posted by sol at 11:43 AM on March 8 [1 favorite]

"Who the heck is still using disposable lighters?"

Every smoker everywhere other than cigar smokers. I wonder if the pot smokers in LA now outnumber the tobacco smokers.

And no, vapers don't litter that, their environmental damage is disposing of (rechargeable) batteries, largely.
posted by el io at 11:58 AM on March 8 [4 favorites]

Funny, I was thinking about this, this morning on a walk around my neighborhood. Nice to have a word to go with it. There were so many discarded mini bottles along my route that I also wondered who is drinking that many minis and tossing them on the side of the street. I didn't pick any up this morning, but I should add plogging to my routine.
posted by BooneTheCowboyToy at 12:27 PM on March 8 [1 favorite]

There were so many discarded mini bottles along my route that I also wondered who is drinking that many minis and tossing them on the side of the street.

This really is a weird issue in Santa Fe, somehow eclipsing the issue with 5 hour energy drinks of the past. The City Council thought it was enough of an issue to outlaw selling anything less than 8 oz, but a Santa Fe district judge ruled that the city could not prohibit sales of liquor in miniature bottles under state law.
posted by filthy light thief at 3:10 PM on March 8

I've been picking up trash while out on my daily walks for years. The only downside is that people give me the side eye when I do this. It makes me want to ask them, "Oh yeah? What have you done to help the planet today?" Also, is there a nice portmaneau of walking and plucking? Plalking? Wucking?
posted by Lynsey at 4:28 PM on March 8 [1 favorite]

This is great.

Recently, my wife and I have become less squeamish or huffy about picking up other people's litter. On our infrequent walks, we aim to pick up at least one piece of trash. If everyone picked up just one piece of trash that wasn't theirs...
posted by Artful Codger at 4:40 PM on March 8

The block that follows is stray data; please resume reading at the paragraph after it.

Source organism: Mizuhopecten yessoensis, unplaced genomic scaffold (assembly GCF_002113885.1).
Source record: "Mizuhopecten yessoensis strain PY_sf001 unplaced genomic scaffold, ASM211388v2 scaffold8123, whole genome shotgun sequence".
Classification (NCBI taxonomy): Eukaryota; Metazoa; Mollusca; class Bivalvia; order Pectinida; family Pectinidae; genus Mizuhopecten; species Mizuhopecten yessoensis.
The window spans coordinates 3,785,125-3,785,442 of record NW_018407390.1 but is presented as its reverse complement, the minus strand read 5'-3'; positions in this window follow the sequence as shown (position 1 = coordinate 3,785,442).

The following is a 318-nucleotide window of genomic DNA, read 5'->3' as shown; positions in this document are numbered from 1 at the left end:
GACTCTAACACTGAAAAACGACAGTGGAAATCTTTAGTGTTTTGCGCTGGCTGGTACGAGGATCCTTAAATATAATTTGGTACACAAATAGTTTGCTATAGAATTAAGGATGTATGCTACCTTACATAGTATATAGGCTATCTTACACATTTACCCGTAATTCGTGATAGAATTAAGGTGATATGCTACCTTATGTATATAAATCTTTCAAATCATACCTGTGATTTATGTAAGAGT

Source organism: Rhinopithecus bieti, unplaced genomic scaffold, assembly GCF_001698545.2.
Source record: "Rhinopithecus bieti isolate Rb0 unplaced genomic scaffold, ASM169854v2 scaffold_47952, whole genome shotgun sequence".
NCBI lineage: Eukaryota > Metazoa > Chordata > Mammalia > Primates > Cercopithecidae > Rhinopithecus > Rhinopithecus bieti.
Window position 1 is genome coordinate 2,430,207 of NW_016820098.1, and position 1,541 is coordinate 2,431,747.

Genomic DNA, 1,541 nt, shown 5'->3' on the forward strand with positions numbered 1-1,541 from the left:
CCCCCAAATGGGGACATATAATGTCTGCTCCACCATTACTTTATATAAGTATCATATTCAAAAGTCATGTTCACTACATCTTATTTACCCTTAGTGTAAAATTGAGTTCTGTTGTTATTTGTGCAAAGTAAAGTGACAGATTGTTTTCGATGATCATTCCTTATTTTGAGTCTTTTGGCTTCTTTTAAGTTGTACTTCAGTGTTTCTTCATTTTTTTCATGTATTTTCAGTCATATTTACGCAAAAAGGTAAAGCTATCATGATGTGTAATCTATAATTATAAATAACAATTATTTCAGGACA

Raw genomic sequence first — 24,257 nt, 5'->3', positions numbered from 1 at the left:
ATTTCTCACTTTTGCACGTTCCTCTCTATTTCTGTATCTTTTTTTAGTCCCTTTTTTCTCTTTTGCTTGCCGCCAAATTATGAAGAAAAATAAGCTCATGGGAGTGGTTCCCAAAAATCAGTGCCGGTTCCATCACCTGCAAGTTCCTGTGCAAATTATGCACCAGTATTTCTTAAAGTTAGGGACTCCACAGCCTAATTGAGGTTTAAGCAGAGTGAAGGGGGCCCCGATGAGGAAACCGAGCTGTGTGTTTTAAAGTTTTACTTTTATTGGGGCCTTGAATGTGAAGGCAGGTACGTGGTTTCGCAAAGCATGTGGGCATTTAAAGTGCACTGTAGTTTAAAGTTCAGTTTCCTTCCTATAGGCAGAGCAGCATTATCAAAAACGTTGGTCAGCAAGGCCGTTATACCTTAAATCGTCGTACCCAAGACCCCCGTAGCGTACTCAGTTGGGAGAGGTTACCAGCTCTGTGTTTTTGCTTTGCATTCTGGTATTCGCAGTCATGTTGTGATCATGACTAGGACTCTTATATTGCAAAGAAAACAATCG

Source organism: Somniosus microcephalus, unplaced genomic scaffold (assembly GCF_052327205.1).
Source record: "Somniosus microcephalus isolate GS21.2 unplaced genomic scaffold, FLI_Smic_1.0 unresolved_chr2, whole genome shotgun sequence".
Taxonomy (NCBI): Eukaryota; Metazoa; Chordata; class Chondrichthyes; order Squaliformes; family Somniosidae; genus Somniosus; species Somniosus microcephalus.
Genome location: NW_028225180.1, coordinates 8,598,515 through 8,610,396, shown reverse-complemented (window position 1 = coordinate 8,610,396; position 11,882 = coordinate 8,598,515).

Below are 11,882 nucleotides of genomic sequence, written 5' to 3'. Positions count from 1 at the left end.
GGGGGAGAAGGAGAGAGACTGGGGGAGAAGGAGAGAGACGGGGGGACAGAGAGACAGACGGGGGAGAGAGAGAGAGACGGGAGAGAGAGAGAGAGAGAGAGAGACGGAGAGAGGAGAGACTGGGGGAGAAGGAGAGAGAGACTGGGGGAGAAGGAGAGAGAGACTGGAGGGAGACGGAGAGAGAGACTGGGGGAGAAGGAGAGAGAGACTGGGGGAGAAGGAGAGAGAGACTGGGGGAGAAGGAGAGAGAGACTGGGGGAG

One of the best things about habitually wearing cargo pants has been having enough pockets available that I can devote one exclusively to stuffing random scraps of plastic in until I next walk past a bin. Paper I will generally leave to look after itself.

I also carry a film canister that often briefly contains other peoples' cigarette butts.
posted by flabdablet at 12:36 AM on March 9

What I want to know is, has anyone informed David Sedaris about this?
posted by jenfullmoon at 8:44 AM on March 9

the man of twists and turns: A longer-term solution is to stop creating so much junk in the first place. Essentially, though, that’s what ideas like litter prevention are meant to obscure.

Reduce, Reuse, Recycle! (I've had this vague mental image for a while, of a crowed of cartoon people, hoisting Recycling up in the air, and everyone's cheering, while Reduce and Reuse are left behind in a cartoon dust cloud)
posted by filthy light thief at 11:20 AM on March 9

"What I find really fascinating is that there seems to be a lot of internal resistance to doing this kind of thing for a lot of people in the US, and I think part of it is due to a lot of weird cultural dogma about not wanting to look like "that" person, weirdo or crank who goes out and picks up litter for free. "

Wait, where in the US do you live? Everywhere I've lived it's been considered part of normal neighborliness and good citizenship. I mean, in a residential neighborhood, a lot of the stray trash is stuff that blew out of trashcans when the garbage truck was emptying them into its hopper, that's not even some litterbug's fault, it's just a thing that wind does.

I'm reluctant to do it when I'm walking with my kids because they're so little they're terrible judges of safety w/r/t broken glass and things like that, so we're still working on DON'T TOUCH TRASH!, but I will snag plastic bags and aluminum cans and intact bottles if I see them on the way to the park, they almost always just fell out of someone trash or recycling. Once my kids are on the playground equipment I do pick up anything I see around the play area, because, hey, I'm just standing there, why not make it cleaner and safer? But when I'm walking by myself or with other adults, of course I pick stuff up! I'm not a sociopath!
posted by Eyebrows McGee at 2:36 PM on March 10 [1 favorite]

Wait, where in the US do you live?

Well, I grew up in the earthy-crunchy SF Bay Area in the 70s surrounded by people with Sierra Club and "Keep Tahoe blue" bumper stickers and still remember feeling mildly embarrassed as a child when my dad would pick up trash when we were out for a walk or a hike. So possibly anywhere.
posted by Lexica at 3:01 PM on March 10